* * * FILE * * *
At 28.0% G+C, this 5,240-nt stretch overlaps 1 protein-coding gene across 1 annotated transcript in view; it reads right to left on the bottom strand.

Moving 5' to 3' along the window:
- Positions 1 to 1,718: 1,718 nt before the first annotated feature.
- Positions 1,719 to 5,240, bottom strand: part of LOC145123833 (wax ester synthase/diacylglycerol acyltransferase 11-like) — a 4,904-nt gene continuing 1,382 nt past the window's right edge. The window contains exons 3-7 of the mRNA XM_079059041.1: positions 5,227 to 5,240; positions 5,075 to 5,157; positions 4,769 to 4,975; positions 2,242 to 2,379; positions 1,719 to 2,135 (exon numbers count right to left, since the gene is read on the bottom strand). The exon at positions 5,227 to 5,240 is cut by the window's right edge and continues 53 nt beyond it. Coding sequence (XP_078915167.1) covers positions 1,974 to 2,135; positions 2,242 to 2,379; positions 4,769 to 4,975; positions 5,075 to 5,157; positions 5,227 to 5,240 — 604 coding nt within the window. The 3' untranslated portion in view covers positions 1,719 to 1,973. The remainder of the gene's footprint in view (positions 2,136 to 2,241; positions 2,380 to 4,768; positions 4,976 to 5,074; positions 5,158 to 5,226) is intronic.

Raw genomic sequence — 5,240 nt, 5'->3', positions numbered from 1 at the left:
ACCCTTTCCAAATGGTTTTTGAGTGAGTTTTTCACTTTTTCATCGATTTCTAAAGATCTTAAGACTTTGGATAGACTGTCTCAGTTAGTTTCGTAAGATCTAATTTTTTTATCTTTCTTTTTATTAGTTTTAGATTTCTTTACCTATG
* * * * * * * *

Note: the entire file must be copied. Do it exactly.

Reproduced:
At 28.0% G+C, this 5,240-nt stretch overlaps 1 protein-coding gene across 1 annotated transcript in view; it reads right to left on the bottom strand.

Moving 5' to 3' along the window:
- Positions 1 to 1,718: 1,718 nt before the first annotated feature.
- Positions 1,719 to 5,240, bottom strand: part of LOC145123833 (wax ester synthase/diacylglycerol acyltransferase 11-like) — a 4,904-nt gene continuing 1,382 nt past the window's right edge. The window contains exons 3-7 of the mRNA XM_079059041.1: positions 5,227 to 5,240; positions 5,075 to 5,157; positions 4,769 to 4,975; positions 2,242 to 2,379; positions 1,719 to 2,135 (exon numbers count right to left, since the gene is read on the bottom strand). The exon at positions 5,227 to 5,240 is cut by the window's right edge and continues 53 nt beyond it. Coding sequence (XP_078915167.1) covers positions 1,974 to 2,135; positions 2,242 to 2,379; positions 4,769 to 4,975; positions 5,075 to 5,157; positions 5,227 to 5,240 — 604 coding nt within the window. The 3' untranslated portion in view covers positions 1,719 to 1,973. The remainder of the gene's footprint in view (positions 2,136 to 2,241; positions 2,380 to 4,768; positions 4,976 to 5,074; positions 5,158 to 5,226) is intronic.

Raw genomic sequence — 5,240 nt, 5'->3', positions numbered from 1 at the left:
ACCCTTTCCAAATGGTTTTTGAGTGAGTTTTTCACTTTTTCATCGATTTCTAAAGATCTTAAGACTTTGGATAGACTGTCTCAGTTAGTTTCGTAAGATCTAATTTTTTTATCTTTCTTTTTATTAGTTTTAGATTTCTTTACCTATG